Scotland Yard has called an emergency meeting as London is gripped by an “exceptionally high level” of crime. It comes as an ex-senior officer says “police have lost control of the streets.”
Community and youth workers have been invited to the Metropolitan Police headquarters, Scotland Yard, as London’s murder investigations rose to 55 this year alone. Two people were killed just this week in the east London borough of Hackney, while another six were taken to hospital on Thursday after being injured in knife attacks.
Among those attending the meeting will be Labour MP for Tottenham David Lammy, who recently spoke out to say police are “vanishing” from the streets of the capital, and Nicola Calica-Myall, an activist against knife crime whose son survived after being stabbed 37 times at the age of 17.
“It’s important to know that our fears as a community are being recognized and things are in place,” Calica-Myall said, according to the Guardian. “It’s everybody’s problem and more Londoners need to recognize this situation may not go away any time soon.”
It comes as the former head of diversity and policing in Tottenham, Victor Olisa, warned that police are losing control of public spaces and hit out at senior officials for their “deafening silence.”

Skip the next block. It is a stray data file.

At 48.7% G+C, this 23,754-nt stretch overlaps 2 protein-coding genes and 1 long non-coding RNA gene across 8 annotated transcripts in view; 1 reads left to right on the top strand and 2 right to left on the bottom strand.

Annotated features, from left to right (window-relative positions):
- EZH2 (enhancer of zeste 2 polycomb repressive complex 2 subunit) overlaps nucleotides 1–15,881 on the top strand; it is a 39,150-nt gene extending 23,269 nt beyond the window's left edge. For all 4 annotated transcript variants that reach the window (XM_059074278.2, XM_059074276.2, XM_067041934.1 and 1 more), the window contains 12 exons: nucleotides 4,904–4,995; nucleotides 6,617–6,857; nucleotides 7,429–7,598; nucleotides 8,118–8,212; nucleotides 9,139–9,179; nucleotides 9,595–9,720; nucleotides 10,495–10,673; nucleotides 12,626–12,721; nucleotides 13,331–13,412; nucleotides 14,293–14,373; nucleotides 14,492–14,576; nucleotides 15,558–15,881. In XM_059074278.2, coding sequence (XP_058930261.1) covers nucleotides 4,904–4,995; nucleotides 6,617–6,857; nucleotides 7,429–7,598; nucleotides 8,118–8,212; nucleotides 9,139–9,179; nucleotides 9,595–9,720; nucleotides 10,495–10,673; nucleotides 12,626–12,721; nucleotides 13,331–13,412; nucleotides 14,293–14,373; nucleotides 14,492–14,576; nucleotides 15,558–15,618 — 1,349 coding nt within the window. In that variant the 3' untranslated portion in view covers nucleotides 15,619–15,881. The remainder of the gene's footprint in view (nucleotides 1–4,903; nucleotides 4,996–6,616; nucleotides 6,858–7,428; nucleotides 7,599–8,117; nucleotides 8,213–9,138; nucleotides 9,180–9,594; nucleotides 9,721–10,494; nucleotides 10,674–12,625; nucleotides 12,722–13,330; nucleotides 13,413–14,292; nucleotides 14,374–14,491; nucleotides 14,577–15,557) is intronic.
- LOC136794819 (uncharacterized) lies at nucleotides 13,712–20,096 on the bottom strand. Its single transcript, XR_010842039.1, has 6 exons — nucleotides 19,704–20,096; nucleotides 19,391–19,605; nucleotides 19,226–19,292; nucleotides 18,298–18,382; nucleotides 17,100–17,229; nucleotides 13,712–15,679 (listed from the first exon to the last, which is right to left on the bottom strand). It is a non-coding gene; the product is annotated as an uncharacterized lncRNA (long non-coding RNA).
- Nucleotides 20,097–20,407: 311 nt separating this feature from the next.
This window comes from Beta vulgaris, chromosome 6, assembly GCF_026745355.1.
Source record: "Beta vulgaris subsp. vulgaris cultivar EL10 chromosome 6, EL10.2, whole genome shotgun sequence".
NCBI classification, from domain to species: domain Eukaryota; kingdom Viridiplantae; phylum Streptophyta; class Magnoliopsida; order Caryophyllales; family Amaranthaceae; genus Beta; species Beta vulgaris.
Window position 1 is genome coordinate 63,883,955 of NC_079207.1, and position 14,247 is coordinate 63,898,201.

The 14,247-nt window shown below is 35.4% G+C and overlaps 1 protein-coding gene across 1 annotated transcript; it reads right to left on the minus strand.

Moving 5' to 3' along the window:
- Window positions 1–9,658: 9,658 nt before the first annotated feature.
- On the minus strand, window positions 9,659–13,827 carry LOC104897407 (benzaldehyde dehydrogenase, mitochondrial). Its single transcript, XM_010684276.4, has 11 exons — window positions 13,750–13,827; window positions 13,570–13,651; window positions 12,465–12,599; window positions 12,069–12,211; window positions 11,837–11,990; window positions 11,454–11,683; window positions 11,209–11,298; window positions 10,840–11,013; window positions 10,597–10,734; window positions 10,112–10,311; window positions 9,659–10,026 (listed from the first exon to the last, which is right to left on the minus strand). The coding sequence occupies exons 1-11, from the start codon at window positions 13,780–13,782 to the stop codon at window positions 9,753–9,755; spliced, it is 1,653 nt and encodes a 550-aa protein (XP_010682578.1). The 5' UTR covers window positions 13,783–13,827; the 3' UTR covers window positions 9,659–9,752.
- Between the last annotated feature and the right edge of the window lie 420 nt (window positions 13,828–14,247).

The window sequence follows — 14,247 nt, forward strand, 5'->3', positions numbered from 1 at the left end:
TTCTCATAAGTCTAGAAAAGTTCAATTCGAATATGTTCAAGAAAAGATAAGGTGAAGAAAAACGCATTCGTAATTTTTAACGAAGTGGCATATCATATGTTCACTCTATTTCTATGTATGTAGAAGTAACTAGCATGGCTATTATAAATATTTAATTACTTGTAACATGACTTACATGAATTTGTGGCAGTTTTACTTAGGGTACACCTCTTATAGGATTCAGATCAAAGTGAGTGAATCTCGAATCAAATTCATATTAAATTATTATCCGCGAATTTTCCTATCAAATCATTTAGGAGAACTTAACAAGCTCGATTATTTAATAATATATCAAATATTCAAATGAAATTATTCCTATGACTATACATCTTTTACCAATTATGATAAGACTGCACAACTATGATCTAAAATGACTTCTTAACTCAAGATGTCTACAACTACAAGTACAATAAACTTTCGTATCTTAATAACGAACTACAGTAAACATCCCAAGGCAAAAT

“Communities are saying we don’t see the police around anymore,” he said. “It appears to people I have spoken to as though the police have lost control of public spaces and the streets,” the Guardian reports. “The silence from senior officers in the Met is deafening. They should say we need more information from the public, this is what we are doing, this is what the results are.”
Metropolitan Police Commissioner Cressida Dick has tried to take control of the spate of violence by pledging to adopt ‘Al Capone’ tactics to deter potential criminals and take violent offenders off the streets “for any crime.” She added a further 120 officers will be deployed to tackle organized crime, apparently in addition to the 80-member Operation Sceptre anti-knife unit launched last May.
However, Olisa said that wider cuts were making police officers’ jobs harder.“You don’t have as many officers available to patrol or spend time in public spaces as you did five years ago. There is less time to build conversation lines so you can get information back.”
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